Food gives us nutrients, energises us, and can fight disease. Not all foods have these benefits. Some foods can cause health problems, inflammation, and fatigue. High doses of these foods can strain your stomach, a major digestive organ.
Simple carbohydrates in refined grains and processed foods cause bloating, gas, and cramping. Poor food choices may not cause gut inflammation. Gut microbes love sugary foods and can overwhelm good microbes.
A can of soup has 700 milligrammes of sodium. A ham sandwich has 1,117mg. TGI Fridays Chicken Parm Pasta has 4,130 mg of sodium, almost double the daily limit. "High salt diets can damage the stomach lining, causing ulcers and stomach cancer."
High sugar content in some dairy products can upset your stomach even if you're not lactose intolerant. Consider fat-free yoghurt. A cup can have 6 teaspoons or 24 grammes of sugar. It's like cotton candy, not a healthy snack.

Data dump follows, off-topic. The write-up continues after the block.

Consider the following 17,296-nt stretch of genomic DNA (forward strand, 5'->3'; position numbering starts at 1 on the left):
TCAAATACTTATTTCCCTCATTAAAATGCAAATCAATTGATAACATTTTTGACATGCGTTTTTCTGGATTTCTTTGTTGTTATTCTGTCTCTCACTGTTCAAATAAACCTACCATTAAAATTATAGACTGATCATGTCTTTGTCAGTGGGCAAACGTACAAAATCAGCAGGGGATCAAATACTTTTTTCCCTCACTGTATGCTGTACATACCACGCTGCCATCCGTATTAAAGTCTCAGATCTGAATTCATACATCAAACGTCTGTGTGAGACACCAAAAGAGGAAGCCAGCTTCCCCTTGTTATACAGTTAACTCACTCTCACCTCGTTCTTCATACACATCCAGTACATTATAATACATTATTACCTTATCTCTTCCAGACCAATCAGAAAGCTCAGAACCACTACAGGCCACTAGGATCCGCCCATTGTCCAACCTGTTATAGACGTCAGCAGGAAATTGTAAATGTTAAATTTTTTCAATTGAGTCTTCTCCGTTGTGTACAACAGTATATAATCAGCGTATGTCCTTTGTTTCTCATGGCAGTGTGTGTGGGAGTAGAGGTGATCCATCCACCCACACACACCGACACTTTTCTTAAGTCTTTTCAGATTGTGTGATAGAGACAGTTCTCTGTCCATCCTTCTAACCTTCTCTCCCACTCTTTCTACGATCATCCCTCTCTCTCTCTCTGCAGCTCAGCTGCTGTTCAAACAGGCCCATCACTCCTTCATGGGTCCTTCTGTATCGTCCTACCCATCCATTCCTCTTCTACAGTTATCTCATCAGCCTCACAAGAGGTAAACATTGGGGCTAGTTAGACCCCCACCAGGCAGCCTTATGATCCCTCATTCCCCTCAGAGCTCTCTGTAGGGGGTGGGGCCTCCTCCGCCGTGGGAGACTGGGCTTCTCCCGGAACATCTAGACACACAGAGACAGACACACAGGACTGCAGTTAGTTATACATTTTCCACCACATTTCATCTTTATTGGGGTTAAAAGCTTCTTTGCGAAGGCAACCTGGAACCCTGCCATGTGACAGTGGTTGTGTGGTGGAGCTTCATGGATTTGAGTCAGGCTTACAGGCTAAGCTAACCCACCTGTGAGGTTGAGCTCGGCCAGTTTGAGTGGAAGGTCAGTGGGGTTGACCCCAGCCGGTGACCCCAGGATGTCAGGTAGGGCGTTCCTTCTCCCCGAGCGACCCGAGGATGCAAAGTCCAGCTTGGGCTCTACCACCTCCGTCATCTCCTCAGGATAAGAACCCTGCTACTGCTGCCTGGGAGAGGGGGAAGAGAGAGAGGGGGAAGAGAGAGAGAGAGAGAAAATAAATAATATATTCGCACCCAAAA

Some people benefit from spicy foods, but others get "burning diarrhoea." A BMJ study found that people who ate spicy foods almost every day had a 14% lower risk of death than those who rarely ate chilli peppers. However, a Neurogastroenterology & Motility study found that the more spicy food eaten, the higher the risk of death.
According to surgical gastroenterologist Madhan Kumar, MD, of iCliniq.com, the list of stomach-irritating foods is long and varied. Even healthy foods like citrus fruits, orange juice, and tomato juice can irritate the stomach lining.
Sensitive people, especially those with irritable bowel syndrome, may experience gas and bloating from these carbohydrates. Johns Hopkins Medicine defines FODMAP as short-chain sugars that the small intestine absorbs poorly.
Artificial sweeteners like sucralose and aspartame, which are FDA-approved, can cause gut microbiome imbalances. In a 2018 study, researchers found that only 1 mg/mL of artificial sweeteners made digestive bacteria toxic.
Energy drinks contain caffeine, other stimulants, and niacin. High caffeine and/or niacin content can cause upset stomach and nausea. Niacin toxicity is rare, but it can happen, says Philadelphia nutritionist Beth Auguste, RD.